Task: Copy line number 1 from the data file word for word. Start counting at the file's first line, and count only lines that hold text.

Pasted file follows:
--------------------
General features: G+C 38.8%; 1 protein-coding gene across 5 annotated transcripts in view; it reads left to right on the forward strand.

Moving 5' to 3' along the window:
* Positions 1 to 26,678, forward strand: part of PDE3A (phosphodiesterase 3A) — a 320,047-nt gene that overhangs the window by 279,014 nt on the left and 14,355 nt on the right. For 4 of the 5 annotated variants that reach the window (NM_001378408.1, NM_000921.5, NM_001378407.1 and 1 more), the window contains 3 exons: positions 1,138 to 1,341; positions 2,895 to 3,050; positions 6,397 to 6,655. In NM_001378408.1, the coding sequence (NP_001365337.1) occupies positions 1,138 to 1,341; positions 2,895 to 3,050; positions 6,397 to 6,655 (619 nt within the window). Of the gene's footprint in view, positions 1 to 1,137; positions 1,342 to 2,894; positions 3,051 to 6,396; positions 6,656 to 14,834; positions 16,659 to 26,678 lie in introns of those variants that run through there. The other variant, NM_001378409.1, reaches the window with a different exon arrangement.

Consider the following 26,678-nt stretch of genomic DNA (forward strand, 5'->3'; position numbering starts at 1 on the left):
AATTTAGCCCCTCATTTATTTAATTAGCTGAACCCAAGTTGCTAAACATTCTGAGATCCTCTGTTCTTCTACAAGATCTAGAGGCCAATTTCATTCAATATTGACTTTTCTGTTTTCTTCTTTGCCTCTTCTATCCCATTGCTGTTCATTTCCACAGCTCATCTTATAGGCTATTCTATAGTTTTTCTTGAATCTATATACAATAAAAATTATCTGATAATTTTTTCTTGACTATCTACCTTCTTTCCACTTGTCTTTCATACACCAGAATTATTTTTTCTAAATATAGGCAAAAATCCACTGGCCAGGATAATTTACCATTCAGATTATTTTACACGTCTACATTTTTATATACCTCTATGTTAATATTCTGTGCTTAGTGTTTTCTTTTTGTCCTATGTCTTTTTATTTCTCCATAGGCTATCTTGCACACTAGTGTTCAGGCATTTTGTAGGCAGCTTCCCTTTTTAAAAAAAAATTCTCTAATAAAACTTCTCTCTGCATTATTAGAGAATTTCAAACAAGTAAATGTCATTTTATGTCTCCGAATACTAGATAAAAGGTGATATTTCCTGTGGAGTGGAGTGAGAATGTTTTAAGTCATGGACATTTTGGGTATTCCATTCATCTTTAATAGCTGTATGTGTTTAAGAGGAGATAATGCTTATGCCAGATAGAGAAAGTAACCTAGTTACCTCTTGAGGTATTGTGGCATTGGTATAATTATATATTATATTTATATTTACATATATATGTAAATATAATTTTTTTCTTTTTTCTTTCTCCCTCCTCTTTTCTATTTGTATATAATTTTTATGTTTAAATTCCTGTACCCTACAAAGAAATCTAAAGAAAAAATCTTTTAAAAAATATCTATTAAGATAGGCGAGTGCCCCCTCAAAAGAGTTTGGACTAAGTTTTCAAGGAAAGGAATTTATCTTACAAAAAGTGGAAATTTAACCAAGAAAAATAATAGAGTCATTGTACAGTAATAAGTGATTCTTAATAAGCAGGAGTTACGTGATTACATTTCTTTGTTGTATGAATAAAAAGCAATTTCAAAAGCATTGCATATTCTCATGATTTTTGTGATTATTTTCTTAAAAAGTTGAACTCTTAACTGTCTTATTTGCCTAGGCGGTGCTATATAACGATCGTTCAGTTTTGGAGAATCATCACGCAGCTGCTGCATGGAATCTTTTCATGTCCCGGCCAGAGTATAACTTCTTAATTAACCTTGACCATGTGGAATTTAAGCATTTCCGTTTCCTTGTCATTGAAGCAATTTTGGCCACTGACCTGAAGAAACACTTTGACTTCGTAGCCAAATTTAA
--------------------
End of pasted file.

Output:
General features: G+C 38.8%; 1 protein-coding gene across 5 annotated transcripts in view; it reads left to right on the forward strand.